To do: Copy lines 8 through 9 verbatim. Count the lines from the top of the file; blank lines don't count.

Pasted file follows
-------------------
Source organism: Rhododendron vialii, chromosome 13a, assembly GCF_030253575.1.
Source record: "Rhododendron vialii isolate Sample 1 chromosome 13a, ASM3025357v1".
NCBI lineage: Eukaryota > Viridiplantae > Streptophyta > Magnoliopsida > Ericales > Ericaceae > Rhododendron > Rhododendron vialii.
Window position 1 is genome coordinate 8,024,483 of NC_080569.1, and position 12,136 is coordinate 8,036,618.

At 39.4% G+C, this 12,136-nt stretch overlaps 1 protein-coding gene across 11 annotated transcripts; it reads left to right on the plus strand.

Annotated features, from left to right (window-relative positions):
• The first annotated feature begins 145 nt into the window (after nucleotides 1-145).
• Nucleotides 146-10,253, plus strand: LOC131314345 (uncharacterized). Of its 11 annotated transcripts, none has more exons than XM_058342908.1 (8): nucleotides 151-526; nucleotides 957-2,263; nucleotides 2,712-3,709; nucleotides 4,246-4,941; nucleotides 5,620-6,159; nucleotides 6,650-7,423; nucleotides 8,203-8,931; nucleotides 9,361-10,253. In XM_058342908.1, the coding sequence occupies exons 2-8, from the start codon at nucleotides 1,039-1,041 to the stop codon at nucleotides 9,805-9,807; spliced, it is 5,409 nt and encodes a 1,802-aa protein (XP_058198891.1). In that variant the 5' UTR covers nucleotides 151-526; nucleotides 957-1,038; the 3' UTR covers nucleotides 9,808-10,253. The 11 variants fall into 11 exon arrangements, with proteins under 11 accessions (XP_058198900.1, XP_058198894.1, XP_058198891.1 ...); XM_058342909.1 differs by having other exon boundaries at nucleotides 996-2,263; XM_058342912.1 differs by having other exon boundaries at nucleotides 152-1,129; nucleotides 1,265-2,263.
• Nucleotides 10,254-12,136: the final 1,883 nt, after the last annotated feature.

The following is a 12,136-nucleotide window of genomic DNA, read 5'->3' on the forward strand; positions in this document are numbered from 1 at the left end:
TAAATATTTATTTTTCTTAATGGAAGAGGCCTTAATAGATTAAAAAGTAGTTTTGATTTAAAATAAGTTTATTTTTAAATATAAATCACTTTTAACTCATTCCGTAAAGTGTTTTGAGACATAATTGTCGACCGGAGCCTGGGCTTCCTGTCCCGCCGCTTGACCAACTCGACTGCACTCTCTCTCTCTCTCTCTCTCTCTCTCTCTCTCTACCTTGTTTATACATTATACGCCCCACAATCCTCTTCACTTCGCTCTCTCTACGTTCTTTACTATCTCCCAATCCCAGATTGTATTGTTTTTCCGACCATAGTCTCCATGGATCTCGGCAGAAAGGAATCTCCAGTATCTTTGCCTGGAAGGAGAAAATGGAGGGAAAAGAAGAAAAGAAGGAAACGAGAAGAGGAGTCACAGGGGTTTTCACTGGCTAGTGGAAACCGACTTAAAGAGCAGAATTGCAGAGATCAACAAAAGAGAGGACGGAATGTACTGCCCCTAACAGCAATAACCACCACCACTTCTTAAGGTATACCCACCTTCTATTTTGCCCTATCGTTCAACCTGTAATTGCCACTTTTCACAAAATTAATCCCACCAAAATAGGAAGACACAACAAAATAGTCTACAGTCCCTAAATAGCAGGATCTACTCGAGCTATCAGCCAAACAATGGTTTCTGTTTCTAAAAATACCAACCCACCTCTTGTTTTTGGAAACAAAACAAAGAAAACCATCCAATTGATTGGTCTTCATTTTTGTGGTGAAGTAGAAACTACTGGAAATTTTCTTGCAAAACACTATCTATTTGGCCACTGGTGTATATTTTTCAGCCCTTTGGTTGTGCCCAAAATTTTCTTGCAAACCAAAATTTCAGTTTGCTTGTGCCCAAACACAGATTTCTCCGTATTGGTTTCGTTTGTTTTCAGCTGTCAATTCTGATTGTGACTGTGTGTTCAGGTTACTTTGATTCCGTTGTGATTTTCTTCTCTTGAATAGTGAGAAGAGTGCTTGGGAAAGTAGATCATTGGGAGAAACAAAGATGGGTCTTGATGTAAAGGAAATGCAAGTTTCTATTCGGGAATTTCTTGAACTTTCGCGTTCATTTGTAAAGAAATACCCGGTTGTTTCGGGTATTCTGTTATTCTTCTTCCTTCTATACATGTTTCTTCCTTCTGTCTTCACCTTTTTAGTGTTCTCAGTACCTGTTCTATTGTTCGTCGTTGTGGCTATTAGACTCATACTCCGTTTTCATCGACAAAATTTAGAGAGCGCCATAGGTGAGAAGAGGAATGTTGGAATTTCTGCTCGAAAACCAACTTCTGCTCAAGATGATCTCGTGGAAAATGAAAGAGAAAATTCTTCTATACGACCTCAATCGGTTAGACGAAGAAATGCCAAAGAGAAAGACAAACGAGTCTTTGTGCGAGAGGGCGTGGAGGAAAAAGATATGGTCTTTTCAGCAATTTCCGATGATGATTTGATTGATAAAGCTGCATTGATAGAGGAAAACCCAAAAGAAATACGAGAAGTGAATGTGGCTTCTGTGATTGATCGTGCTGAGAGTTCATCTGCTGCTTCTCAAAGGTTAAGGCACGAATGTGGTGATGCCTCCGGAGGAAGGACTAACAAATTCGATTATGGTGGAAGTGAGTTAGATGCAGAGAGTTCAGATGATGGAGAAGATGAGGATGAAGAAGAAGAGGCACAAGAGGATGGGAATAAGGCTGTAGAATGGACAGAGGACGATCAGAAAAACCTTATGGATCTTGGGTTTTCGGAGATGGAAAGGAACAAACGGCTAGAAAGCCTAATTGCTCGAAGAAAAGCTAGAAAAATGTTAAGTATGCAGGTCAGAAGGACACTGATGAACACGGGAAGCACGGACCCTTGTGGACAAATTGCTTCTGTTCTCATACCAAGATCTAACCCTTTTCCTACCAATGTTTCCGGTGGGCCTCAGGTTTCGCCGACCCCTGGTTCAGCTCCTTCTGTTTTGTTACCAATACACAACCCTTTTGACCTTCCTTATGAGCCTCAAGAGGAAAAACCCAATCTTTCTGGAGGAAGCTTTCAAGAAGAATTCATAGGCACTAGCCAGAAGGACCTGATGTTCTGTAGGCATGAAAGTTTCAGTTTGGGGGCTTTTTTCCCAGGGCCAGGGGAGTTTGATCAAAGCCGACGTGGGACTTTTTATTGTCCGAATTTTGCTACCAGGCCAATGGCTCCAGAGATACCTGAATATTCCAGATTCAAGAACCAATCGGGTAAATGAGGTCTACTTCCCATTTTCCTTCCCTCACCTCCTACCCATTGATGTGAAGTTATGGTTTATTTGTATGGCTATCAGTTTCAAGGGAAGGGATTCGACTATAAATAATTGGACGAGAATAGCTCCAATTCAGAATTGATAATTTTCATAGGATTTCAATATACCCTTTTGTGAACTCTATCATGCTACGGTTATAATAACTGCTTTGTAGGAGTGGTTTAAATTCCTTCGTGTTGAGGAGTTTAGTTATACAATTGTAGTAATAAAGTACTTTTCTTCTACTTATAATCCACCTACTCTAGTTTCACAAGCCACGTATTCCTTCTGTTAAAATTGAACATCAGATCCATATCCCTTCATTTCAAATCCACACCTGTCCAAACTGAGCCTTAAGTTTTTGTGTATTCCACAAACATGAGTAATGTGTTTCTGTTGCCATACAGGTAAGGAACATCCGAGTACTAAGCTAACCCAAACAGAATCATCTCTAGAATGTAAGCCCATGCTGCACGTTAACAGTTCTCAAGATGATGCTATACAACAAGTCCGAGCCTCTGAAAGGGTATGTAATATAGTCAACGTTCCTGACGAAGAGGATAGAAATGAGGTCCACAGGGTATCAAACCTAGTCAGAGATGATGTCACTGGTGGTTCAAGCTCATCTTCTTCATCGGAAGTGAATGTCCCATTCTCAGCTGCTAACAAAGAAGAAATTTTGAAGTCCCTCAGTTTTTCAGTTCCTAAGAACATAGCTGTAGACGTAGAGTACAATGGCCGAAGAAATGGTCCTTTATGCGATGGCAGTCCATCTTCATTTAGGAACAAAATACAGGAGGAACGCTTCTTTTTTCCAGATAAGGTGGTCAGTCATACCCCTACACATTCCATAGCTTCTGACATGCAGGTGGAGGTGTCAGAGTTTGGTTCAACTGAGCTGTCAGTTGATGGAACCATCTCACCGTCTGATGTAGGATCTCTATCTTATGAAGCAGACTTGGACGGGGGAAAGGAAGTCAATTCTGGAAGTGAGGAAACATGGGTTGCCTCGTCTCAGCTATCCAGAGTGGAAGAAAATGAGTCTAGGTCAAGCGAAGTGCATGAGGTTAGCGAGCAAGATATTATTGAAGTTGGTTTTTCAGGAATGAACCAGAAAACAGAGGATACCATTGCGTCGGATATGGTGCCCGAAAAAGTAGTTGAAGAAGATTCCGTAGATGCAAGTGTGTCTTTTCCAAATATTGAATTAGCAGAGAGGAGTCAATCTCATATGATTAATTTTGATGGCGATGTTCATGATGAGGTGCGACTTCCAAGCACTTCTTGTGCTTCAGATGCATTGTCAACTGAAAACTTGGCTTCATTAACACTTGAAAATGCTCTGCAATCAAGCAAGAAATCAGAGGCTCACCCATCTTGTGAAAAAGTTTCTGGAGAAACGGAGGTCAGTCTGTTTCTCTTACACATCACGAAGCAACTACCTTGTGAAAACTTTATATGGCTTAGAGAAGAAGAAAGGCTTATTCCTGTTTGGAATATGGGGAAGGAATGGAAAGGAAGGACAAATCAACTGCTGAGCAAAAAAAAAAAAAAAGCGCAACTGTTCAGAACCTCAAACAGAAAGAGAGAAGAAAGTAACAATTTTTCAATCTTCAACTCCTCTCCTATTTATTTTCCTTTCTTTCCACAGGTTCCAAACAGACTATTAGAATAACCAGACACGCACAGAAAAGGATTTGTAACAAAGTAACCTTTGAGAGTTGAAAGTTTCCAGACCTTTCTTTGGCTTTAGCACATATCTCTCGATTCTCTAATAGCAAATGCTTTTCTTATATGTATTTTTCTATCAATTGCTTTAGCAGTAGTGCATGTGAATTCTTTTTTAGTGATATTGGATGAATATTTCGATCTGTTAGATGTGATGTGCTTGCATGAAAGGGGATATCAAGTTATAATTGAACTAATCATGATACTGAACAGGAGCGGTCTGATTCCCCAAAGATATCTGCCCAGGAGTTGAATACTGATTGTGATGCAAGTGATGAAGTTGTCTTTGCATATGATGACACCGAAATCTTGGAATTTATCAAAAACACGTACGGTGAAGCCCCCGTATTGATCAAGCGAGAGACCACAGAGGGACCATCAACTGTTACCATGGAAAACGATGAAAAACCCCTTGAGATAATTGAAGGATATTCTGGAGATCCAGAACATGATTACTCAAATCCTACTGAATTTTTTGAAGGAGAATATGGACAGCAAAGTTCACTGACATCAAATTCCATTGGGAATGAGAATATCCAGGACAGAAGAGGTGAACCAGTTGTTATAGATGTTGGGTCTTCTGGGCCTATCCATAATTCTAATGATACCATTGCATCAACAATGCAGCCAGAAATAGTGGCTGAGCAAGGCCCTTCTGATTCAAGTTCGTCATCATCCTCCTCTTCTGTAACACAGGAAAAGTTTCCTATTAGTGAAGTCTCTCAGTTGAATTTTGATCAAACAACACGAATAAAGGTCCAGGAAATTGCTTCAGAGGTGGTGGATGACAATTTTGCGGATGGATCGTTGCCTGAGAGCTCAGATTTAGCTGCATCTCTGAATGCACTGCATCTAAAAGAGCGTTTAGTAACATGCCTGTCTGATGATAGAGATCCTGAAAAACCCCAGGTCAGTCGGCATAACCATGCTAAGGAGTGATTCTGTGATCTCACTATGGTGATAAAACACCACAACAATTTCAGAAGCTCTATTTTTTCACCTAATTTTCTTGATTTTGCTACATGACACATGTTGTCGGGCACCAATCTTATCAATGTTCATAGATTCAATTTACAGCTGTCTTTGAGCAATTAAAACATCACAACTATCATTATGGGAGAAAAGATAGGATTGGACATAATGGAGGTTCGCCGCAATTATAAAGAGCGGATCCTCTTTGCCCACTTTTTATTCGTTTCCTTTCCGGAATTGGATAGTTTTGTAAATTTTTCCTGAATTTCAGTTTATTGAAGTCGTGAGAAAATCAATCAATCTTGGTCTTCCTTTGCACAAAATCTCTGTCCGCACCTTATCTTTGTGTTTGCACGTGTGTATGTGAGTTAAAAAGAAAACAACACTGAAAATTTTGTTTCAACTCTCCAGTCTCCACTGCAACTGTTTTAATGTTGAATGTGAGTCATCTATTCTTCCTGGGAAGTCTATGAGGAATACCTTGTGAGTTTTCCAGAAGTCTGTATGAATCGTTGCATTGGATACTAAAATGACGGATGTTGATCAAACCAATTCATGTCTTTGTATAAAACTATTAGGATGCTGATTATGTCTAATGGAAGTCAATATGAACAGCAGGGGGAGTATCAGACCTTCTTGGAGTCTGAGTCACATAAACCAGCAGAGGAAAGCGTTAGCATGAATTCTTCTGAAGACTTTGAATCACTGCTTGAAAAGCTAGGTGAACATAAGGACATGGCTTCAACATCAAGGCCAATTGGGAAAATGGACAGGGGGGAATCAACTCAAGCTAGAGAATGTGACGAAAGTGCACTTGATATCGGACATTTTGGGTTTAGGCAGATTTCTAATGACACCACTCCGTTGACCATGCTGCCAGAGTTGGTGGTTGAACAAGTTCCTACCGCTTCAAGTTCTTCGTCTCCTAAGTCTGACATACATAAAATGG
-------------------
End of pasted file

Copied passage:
• Nucleotides 146-10,253, plus strand: LOC131314345 (uncharacterized). Of its 11 annotated transcripts, none has more exons than XM_058342908.1 (8): nucleotides 151-526; nucleotides 957-2,263; nucleotides 2,712-3,709; nucleotides 4,246-4,941; nucleotides 5,620-6,159; nucleotides 6,650-7,423; nucleotides 8,203-8,931; nucleotides 9,361-10,253. In XM_058342908.1, the coding sequence occupies exons 2-8, from the start codon at nucleotides 1,039-1,041 to the stop codon at nucleotides 9,805-9,807; spliced, it is 5,409 nt and encodes a 1,802-aa protein (XP_058198891.1). In that variant the 5' UTR covers nucleotides 151-526; nucleotides 957-1,038; the 3' UTR covers nucleotides 9,808-10,253. The 11 variants fall into 11 exon arrangements, with proteins under 11 accessions (XP_058198900.1, XP_058198894.1, XP_058198891.1 ...); XM_058342909.1 differs by having other exon boundaries at nucleotides 996-2,263; XM_058342912.1 differs by having other exon boundaries at nucleotides 152-1,129; nucleotides 1,265-2,263.
• Nucleotides 10,254-12,136: the final 1,883 nt, after the last annotated feature.